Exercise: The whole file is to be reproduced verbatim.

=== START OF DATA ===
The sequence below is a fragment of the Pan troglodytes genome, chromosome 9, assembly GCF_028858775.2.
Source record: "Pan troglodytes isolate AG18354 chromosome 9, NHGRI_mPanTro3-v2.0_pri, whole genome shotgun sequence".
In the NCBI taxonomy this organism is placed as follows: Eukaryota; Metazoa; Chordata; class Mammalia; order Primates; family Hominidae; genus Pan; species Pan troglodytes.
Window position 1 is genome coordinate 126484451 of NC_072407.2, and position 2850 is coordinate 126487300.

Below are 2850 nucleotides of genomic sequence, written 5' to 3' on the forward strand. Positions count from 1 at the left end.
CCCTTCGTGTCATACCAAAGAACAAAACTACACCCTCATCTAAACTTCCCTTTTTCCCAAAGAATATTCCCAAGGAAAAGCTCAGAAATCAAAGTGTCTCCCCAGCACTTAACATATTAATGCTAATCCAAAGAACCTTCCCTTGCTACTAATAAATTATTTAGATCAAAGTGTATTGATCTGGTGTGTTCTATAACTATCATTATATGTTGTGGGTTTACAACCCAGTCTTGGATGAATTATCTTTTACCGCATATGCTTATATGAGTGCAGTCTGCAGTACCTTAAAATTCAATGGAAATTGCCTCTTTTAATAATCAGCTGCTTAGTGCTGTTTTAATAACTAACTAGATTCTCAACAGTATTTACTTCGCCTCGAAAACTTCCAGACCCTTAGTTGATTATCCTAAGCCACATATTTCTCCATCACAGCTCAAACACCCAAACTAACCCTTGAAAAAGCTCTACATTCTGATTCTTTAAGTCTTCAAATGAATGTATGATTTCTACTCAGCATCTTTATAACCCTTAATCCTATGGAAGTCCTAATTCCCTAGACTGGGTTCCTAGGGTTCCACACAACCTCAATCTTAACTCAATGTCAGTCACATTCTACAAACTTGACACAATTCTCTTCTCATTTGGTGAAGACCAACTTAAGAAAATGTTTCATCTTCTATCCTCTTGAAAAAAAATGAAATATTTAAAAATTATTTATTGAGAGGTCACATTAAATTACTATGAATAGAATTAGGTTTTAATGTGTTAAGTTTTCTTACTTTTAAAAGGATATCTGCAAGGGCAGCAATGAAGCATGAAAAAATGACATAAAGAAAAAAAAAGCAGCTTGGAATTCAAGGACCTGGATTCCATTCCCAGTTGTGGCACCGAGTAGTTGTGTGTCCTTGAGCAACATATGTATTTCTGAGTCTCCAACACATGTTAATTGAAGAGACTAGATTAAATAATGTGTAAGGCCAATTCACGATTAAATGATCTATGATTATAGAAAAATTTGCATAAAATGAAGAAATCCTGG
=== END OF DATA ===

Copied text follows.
The sequence below is a fragment of the Pan troglodytes genome, chromosome 9, assembly GCF_028858775.2.
Source record: "Pan troglodytes isolate AG18354 chromosome 9, NHGRI_mPanTro3-v2.0_pri, whole genome shotgun sequence".
In the NCBI taxonomy this organism is placed as follows: Eukaryota; Metazoa; Chordata; class Mammalia; order Primates; family Hominidae; genus Pan; species Pan troglodytes.
Window position 1 is genome coordinate 126484451 of NC_072407.2, and position 2850 is coordinate 126487300.

Below are 2850 nucleotides of genomic sequence, written 5' to 3' on the forward strand. Positions count from 1 at the left end.
CCCTTCGTGTCATACCAAAGAACAAAACTACACCCTCATCTAAACTTCCCTTTTTCCCAAAGAATATTCCCAAGGAAAAGCTCAGAAATCAAAGTGTCTCCCCAGCACTTAACATATTAATGCTAATCCAAAGAACCTTCCCTTGCTACTAATAAATTATTTAGATCAAAGTGTATTGATCTGGTGTGTTCTATAACTATCATTATATGTTGTGGGTTTACAACCCAGTCTTGGATGAATTATCTTTTACCGCATATGCTTATATGAGTGCAGTCTGCAGTACCTTAAAATTCAATGGAAATTGCCTCTTTTAATAATCAGCTGCTTAGTGCTGTTTTAATAACTAACTAGATTCTCAACAGTATTTACTTCGCCTCGAAAACTTCCAGACCCTTAGTTGATTATCCTAAGCCACATATTTCTCCATCACAGCTCAAACACCCAAACTAACCCTTGAAAAAGCTCTACATTCTGATTCTTTAAGTCTTCAAATGAATGTATGATTTCTACTCAGCATCTTTATAACCCTTAATCCTATGGAAGTCCTAATTCCCTAGACTGGGTTCCTAGGGTTCCACACAACCTCAATCTTAACTCAATGTCAGTCACATTCTACAAACTTGACACAATTCTCTTCTCATTTGGTGAAGACCAACTTAAGAAAATGTTTCATCTTCTATCCTCTTGAAAAAAAATGAAATATTTAAAAATTATTTATTGAGAGGTCACATTAAATTACTATGAATAGAATTAGGTTTTAATGTGTTAAGTTTTCTTACTTTTAAAAGGATATCTGCAAGGGCAGCAATGAAGCATGAAAAAATGACATAAAGAAAAAAAAAGCAGCTTGGAATTCAAGGACCTGGATTCCATTCCCAGTTGTGGCACCGAGTAGTTGTGTGTCCTTGAGCAACATATGTATTTCTGAGTCTCCAACACATGTTAATTGAAGAGACTAGATTAAATAATGTGTAAGGCCAATTCACGATTAAATGATCTATGATTATAGAAAAATTTGCATAAAATGAAGAAATCCTGG